Which Joe gave his name to ‘sloppy joes’? We look at five interesting sandwiches and their lexical origins.
1Denoting a verbal action, an instance of this, or its result.‘fighting’‘outing’‘building’
- 1.1 Denoting a verbal action relating to an occupation, skill, etc.‘banking’‘ice skating’‘welding’
- 1.1 Denoting a verbal action relating to an occupation, skill, etc.
2Denoting material used for or associated with a process etc.‘cladding’‘piping’
- 2.1 Denoting something involved in an action or process but with no corresponding verb.‘scaffolding’
- 2.1 Denoting something involved in an action or process but with no corresponding verb.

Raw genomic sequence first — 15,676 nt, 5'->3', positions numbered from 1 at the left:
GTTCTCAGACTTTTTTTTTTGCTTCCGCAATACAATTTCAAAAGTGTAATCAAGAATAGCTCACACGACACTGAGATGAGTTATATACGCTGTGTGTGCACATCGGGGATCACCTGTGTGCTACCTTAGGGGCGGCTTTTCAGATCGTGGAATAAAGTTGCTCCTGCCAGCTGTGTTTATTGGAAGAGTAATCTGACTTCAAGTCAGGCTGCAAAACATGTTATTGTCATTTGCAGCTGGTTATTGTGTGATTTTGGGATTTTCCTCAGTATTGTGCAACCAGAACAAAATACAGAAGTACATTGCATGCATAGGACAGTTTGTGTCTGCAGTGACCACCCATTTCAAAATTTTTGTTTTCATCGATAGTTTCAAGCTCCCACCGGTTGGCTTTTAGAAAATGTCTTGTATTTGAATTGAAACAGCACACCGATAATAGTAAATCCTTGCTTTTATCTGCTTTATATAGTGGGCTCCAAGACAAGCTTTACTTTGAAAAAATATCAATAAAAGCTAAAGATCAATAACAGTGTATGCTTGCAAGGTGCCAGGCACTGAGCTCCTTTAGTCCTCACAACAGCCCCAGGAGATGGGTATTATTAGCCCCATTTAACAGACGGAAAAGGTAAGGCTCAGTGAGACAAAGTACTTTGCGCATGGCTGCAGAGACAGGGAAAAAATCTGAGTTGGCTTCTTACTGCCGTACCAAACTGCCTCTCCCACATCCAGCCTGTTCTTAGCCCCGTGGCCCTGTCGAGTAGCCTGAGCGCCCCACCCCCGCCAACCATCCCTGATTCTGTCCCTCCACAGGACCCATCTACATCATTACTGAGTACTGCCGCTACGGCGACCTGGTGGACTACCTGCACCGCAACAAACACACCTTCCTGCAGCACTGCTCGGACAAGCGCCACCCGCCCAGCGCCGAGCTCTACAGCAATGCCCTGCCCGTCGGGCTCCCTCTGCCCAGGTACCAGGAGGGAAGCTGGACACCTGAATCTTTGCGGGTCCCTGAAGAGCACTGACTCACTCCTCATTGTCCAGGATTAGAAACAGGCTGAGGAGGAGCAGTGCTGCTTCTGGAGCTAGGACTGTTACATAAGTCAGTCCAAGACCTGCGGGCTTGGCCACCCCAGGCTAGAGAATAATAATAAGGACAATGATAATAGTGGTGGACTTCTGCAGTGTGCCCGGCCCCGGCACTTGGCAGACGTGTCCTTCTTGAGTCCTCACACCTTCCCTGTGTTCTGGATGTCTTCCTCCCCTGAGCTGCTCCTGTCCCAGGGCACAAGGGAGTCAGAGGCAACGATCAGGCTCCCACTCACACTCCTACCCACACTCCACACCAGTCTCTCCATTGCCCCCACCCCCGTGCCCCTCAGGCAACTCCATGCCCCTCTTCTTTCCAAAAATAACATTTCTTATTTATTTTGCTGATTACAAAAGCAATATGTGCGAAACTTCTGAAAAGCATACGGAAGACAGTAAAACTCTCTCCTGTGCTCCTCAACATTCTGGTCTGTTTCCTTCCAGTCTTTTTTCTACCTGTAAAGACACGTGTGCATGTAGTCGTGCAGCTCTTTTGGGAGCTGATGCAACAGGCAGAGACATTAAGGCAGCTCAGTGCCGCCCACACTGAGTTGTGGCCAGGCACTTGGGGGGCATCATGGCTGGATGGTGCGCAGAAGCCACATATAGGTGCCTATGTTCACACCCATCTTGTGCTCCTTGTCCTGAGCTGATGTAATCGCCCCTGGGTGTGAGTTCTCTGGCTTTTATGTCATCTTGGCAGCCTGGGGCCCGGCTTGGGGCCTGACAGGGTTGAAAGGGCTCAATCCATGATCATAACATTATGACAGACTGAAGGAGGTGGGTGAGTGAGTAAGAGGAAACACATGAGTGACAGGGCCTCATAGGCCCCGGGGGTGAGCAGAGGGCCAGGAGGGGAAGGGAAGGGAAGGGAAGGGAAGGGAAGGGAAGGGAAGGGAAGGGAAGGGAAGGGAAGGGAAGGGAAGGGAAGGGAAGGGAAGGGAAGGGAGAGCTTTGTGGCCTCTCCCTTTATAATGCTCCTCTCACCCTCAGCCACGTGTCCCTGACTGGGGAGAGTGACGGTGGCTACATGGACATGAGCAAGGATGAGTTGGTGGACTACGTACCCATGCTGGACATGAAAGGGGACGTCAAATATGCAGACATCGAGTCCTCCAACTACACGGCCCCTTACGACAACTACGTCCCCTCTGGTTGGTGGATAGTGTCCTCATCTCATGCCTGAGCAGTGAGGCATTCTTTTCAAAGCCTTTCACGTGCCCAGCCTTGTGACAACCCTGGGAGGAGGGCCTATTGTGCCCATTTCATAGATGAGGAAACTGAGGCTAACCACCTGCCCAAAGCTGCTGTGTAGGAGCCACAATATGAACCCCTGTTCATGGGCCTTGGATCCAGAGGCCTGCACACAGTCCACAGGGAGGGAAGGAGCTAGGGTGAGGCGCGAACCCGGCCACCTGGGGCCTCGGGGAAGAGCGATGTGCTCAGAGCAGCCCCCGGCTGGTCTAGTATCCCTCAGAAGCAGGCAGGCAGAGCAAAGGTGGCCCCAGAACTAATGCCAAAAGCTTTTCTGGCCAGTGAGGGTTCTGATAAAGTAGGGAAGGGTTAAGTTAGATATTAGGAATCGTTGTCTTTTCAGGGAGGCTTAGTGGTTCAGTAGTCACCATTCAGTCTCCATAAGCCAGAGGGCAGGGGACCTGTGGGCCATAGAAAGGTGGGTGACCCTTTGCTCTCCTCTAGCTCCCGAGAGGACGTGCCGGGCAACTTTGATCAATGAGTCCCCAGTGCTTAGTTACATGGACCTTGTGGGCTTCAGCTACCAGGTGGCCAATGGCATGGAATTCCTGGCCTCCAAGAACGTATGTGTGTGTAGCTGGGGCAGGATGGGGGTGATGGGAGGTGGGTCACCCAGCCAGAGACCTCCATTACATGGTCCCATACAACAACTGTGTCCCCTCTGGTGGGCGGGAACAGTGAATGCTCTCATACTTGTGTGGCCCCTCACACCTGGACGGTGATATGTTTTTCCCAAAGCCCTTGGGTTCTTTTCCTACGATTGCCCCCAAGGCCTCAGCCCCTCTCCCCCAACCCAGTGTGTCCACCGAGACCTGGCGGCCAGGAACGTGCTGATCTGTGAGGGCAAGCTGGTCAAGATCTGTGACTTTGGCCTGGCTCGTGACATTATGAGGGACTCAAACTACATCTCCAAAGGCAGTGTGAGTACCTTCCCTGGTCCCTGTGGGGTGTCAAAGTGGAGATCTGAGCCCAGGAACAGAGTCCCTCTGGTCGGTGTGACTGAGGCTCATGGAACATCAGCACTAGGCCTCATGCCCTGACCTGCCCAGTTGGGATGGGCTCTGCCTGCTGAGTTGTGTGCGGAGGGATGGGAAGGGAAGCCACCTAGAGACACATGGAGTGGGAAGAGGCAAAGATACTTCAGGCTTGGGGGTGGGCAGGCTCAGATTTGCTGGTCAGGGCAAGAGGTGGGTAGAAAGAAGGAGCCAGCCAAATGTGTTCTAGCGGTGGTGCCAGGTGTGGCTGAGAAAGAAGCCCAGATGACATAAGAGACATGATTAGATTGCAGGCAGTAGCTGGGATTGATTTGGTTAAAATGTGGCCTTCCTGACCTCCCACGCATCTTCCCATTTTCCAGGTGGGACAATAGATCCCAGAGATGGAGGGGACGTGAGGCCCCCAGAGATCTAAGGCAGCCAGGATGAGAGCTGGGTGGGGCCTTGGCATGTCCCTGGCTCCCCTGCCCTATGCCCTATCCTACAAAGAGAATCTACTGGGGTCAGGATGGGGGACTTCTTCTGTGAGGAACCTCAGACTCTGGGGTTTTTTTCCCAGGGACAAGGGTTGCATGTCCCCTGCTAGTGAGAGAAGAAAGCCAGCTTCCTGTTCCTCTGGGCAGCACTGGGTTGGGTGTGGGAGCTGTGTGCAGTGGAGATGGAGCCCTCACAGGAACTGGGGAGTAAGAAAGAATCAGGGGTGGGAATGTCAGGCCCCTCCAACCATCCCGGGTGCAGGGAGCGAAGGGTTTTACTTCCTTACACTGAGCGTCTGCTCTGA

3Forming the gerund of verbs (such as painting as in I love painting)
Old English -ung, -ing, of Germanic origin.
1Forming the present participle of verbs.‘doing’‘calling’
- 1.1 Forming present participles used as adjectives.‘charming’
- 1.1 Forming present participles used as adjectives.
2Forming adjectives from nouns.‘hulking’
Middle English: alteration of earlier -ende, later -inde.
(used especially in names of coins and fractional parts) a thing belonging to or having the quality of.‘farthing’‘riding’
Old English, of Germanic origin.
We take a look at several popular, though confusing, punctuation marks.
From Afghanistan to Zimbabwe, discover surprising and intriguing language facts from around the globe.
The definitions of ‘buddy’ and ‘bro’ in the OED have recently been revised. We explore their history and increase in popularity.